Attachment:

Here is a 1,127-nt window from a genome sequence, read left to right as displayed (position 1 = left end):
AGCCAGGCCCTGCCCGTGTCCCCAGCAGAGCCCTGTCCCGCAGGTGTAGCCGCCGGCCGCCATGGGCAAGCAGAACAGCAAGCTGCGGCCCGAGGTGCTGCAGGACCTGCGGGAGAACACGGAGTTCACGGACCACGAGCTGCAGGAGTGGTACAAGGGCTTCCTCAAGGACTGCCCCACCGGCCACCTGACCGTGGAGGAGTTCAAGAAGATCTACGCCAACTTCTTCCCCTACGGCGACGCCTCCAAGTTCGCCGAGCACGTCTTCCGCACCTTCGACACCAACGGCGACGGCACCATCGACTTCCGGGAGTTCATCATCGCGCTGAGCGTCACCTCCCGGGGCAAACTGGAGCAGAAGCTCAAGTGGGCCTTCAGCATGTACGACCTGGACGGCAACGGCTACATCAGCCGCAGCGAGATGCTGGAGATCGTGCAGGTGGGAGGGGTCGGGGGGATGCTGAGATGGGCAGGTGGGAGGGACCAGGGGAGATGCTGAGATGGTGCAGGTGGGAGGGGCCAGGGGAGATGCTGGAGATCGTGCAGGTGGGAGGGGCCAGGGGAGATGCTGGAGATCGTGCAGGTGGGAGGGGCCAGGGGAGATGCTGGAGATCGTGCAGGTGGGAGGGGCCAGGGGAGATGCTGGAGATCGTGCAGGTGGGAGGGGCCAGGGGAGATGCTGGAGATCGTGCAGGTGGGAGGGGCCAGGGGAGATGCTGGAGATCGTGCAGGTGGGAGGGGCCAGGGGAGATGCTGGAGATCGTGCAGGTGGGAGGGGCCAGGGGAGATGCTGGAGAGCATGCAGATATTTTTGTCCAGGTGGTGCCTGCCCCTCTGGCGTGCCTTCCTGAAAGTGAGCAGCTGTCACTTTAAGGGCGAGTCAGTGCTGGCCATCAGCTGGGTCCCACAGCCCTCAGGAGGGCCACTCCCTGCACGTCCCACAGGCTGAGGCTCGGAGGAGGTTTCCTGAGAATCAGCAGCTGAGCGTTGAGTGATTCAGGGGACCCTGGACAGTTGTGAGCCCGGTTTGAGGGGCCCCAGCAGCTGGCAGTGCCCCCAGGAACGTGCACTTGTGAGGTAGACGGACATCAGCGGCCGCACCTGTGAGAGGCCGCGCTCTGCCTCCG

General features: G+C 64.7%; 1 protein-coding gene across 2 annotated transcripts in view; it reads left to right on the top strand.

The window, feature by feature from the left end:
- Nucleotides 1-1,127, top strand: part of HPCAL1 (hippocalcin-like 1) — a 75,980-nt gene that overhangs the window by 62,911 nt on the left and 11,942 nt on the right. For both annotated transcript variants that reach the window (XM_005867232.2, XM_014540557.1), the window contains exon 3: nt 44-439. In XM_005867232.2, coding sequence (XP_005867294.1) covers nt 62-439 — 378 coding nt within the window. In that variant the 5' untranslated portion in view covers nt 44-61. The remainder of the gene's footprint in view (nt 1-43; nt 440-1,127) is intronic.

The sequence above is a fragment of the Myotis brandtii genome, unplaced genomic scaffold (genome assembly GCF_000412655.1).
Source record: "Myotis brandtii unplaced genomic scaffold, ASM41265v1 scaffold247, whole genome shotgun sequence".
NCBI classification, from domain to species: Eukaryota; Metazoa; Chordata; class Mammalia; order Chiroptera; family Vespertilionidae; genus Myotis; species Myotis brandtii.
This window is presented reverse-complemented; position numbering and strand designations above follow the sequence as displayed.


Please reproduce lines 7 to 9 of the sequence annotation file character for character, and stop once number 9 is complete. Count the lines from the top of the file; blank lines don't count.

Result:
Source record: "Myotis brandtii unplaced genomic scaffold, ASM41265v1 scaffold247, whole genome shotgun sequence".
NCBI classification, from domain to species: Eukaryota; Metazoa; Chordata; class Mammalia; order Chiroptera; family Vespertilionidae; genus Myotis; species Myotis brandtii.
This window is presented reverse-complemented; position numbering and strand designations above follow the sequence as displayed.